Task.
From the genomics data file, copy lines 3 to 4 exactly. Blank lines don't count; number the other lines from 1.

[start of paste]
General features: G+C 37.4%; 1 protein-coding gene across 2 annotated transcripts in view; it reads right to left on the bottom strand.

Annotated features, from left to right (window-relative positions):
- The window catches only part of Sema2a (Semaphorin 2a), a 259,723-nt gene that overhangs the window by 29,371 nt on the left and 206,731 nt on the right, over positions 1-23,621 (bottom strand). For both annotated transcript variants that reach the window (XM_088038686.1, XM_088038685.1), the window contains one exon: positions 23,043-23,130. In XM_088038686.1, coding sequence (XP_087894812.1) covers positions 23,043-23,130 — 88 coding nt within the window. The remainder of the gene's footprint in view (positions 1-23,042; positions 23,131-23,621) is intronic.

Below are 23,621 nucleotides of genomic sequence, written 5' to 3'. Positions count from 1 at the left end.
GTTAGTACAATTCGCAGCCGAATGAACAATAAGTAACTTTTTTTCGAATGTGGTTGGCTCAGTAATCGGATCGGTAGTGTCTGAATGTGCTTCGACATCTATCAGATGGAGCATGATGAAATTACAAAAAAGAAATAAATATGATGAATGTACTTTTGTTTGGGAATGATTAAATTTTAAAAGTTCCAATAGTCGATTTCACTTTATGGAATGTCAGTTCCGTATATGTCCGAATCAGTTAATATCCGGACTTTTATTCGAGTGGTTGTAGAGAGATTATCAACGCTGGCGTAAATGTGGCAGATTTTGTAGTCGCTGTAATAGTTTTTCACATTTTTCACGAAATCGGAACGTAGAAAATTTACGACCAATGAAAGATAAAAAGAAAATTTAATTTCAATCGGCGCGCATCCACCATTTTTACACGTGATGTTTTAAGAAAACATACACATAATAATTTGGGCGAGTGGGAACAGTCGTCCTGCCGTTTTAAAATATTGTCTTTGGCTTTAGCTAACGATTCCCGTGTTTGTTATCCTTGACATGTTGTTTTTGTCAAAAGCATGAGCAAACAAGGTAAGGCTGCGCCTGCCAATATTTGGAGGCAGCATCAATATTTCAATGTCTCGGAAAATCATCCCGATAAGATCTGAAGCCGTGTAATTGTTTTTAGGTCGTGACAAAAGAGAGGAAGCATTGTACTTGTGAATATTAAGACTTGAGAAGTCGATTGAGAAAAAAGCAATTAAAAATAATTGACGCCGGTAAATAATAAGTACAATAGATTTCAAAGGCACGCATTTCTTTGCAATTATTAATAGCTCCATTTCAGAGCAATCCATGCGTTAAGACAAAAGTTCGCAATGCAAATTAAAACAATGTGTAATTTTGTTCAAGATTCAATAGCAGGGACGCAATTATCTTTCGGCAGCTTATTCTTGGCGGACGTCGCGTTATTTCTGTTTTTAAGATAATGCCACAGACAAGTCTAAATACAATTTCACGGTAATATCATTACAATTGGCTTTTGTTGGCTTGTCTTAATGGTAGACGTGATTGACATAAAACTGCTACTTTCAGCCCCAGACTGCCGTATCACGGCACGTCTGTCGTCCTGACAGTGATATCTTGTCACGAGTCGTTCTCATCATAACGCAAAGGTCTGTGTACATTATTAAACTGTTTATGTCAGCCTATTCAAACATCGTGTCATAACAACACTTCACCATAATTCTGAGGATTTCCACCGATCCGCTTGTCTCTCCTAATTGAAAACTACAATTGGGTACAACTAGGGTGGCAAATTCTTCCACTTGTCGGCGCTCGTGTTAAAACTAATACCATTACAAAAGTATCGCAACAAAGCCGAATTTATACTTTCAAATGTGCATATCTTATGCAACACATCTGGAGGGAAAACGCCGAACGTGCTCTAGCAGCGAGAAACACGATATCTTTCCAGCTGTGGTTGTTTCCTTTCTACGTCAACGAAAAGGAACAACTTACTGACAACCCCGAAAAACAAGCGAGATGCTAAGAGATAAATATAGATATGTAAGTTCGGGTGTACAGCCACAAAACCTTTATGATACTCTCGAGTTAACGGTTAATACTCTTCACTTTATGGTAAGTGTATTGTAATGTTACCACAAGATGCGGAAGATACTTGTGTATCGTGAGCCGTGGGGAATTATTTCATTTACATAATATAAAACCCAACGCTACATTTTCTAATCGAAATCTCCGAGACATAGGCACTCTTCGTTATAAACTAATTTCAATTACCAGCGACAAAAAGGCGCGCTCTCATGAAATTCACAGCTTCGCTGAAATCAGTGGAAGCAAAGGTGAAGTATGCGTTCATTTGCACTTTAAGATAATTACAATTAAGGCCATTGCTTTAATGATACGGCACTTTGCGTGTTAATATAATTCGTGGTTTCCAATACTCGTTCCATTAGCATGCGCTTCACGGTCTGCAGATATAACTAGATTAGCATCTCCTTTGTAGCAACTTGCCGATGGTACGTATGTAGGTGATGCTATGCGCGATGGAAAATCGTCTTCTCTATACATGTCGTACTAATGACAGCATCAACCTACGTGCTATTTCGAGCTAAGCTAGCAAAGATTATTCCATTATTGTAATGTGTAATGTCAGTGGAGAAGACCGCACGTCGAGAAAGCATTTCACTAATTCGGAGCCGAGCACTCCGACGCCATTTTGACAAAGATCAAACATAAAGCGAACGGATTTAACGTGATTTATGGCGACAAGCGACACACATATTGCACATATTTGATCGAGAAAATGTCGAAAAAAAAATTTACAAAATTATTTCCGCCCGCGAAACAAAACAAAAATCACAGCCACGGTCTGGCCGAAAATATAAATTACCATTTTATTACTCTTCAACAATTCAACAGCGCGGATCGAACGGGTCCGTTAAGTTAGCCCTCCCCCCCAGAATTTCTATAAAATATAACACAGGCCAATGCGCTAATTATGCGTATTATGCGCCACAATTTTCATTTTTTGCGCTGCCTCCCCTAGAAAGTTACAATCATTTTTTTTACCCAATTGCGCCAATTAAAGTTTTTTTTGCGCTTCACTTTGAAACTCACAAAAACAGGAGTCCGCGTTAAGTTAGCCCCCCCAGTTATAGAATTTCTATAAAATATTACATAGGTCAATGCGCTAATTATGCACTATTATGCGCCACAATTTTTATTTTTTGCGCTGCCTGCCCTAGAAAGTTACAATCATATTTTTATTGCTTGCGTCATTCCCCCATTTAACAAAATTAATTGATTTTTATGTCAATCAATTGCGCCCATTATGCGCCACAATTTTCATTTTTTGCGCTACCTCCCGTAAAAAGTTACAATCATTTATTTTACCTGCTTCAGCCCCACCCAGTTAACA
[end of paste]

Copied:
- The window catches only part of Sema2a (Semaphorin 2a), a 259,723-nt gene that overhangs the window by 29,371 nt on the left and 206,731 nt on the right, over positions 1-23,621 (bottom strand). For both annotated transcript variants that reach the window (XM_088038686.1, XM_088038685.1), the window contains one exon: positions 23,043-23,130. In XM_088038686.1, coding sequence (XP_087894812.1) covers positions 23,043-23,130 — 88 coding nt within the window. The remainder of the gene's footprint in view (positions 1-23,042; positions 23,131-23,621) is intronic.

Below are 23,621 nucleotides of genomic sequence, written 5' to 3'. Positions count from 1 at the left end.